A South El Monte chicken processing business will pay back more than $437,000 in “stolen” wages to workers who were denied full payment for their work, state officials announced Monday.
In a plea agreement, Golden Food Inc. admitted to a series of labor violations, including falsifying records, coercing employees to work off the clock and denying break periods, California Insurance Commissioner Ricardo Lara and California Labor Commissioner Lilia Garcia-Brower announced.
“Our economy depends on workers,” Lara said in a statement. “Golden Food violated the law, risking the safety of their employees and failing to pay them for their hard work.”
The company entered into the plea agreement after an investigation by state labor regulators.
Golden Food, owned by Feng Wen Lam and operated by her husband Wei Wu, was accused of underreporting its payroll to its workers’ compensation insurance carriers by over $4.48 million between 2015 and 2021. This resulted in a loss of $1.68 million in unpaid insurance premiums to four insurance companies, including the State Compensation Insurance Fund, officials said.
“These employers purposefully denied workers hard-earned wages with illegal and fraudulent schemes to falsify records, coerce employees to work off the clock and deny break periods,” García-Brower said in a statement. “Thanks to the excellent work and collaboration between our agencies, we were able to hold the employers accountable for these atrocious business practices.”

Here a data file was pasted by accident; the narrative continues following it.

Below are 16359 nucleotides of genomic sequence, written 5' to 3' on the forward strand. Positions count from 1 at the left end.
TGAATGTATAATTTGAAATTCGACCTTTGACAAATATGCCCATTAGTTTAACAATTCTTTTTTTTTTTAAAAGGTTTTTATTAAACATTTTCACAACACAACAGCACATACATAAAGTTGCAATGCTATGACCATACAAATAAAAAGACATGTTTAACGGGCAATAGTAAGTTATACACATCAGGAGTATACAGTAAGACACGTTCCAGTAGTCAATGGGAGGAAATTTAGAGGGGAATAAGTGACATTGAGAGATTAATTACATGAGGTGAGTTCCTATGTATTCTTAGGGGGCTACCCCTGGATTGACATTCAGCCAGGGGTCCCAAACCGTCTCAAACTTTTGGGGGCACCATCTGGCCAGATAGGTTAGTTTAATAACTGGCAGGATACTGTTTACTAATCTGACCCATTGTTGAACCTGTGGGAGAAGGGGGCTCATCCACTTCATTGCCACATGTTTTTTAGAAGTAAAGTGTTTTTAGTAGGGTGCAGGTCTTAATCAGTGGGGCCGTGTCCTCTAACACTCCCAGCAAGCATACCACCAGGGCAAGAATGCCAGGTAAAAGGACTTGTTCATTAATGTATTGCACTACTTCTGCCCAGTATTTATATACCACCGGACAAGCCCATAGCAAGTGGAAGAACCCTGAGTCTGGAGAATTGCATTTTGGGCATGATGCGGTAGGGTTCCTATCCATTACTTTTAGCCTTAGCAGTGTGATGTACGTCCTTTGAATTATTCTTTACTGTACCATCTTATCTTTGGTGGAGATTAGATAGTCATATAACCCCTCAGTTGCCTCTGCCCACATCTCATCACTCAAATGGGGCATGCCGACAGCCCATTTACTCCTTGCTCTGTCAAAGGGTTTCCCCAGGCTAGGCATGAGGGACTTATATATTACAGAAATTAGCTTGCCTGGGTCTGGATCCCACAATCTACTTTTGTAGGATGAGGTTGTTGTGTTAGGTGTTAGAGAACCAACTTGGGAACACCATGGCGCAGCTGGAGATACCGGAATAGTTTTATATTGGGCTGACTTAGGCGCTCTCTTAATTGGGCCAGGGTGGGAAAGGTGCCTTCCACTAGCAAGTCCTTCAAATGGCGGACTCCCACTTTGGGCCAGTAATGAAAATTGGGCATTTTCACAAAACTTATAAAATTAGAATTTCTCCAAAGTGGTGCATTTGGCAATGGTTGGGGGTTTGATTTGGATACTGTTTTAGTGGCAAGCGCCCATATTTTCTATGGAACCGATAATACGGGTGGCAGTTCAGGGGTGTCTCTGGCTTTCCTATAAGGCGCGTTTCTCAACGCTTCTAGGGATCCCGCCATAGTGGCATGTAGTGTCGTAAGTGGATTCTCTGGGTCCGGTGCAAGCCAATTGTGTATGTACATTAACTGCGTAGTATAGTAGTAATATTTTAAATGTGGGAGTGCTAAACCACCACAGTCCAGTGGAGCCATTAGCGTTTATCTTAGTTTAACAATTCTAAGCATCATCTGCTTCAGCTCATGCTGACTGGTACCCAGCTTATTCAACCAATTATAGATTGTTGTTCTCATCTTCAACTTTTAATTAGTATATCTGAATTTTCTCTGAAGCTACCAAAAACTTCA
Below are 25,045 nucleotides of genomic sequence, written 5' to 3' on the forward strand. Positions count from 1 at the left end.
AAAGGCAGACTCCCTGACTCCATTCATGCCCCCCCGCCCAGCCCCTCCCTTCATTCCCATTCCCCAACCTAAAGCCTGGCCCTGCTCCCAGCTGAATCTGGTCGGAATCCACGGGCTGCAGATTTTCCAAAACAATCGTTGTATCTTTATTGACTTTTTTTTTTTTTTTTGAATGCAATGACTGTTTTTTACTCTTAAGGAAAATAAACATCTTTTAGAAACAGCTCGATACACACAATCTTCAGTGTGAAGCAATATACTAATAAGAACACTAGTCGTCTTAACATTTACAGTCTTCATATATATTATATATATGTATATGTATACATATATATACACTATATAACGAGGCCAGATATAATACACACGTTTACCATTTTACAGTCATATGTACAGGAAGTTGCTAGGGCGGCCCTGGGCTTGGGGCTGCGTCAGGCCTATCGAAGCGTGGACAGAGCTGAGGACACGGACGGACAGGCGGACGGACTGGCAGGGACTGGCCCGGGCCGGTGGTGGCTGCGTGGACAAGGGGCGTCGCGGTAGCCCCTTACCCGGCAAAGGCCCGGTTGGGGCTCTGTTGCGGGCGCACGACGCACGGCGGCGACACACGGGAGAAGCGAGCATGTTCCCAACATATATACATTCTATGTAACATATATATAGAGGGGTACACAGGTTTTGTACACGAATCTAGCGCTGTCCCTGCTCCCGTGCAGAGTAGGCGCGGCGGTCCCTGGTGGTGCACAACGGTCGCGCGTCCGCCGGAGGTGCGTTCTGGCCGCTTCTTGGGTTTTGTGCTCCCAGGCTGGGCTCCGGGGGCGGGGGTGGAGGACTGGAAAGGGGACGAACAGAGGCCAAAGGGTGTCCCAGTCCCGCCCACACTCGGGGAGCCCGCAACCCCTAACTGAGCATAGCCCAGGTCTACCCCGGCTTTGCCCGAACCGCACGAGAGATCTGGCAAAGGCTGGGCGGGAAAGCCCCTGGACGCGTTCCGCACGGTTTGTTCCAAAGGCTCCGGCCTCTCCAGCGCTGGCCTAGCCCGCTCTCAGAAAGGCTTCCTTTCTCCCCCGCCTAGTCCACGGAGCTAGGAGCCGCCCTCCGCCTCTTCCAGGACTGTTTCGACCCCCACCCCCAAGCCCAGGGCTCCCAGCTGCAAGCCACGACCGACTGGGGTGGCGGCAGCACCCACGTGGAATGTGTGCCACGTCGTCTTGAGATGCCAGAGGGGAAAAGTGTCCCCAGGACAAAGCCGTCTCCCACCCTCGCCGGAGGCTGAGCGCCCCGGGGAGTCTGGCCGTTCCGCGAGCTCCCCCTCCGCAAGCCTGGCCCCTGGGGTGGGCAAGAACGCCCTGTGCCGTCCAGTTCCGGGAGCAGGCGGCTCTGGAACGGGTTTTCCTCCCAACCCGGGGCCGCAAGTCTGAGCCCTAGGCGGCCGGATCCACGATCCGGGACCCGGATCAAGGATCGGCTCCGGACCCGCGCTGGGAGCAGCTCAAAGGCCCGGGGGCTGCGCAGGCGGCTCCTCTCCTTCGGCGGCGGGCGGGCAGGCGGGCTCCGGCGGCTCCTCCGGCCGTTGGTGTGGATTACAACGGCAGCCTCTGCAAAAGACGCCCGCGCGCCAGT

Officials said the California Department of Insurance received a referral from SCIF, which suspected the business of fraud after comparing the payroll reported during annual audits with the payroll reported to the Employment Development Department. CDI obtained a search warrant for GFI’s building and was able to obtain true payroll records from GFI’s computer, as well as fake tax reporting forms that the company allegedly used to perpetrate the fraud, regulators said.
The investigation led to 43 felony counts of insurance fraud, grand theft, and conspiracy against Lam and Wu.
The LCO’s parallel investigation uncovered significant wage theft over many years. Employees were forced to clock out for breaks and continue to work, were not paid overtime pay for work in excess of 40 weekly hours, and their pay stubs were falsified, according to the office.
Regulators say Wu “routinely” deducted work hours from employees and falsely counted that pay as a bonus. An audit by LCO found that Lam and Wu failed to pay at least $437,542.56 in labor to their 34 employees based on the minimum legal market value, the office reported.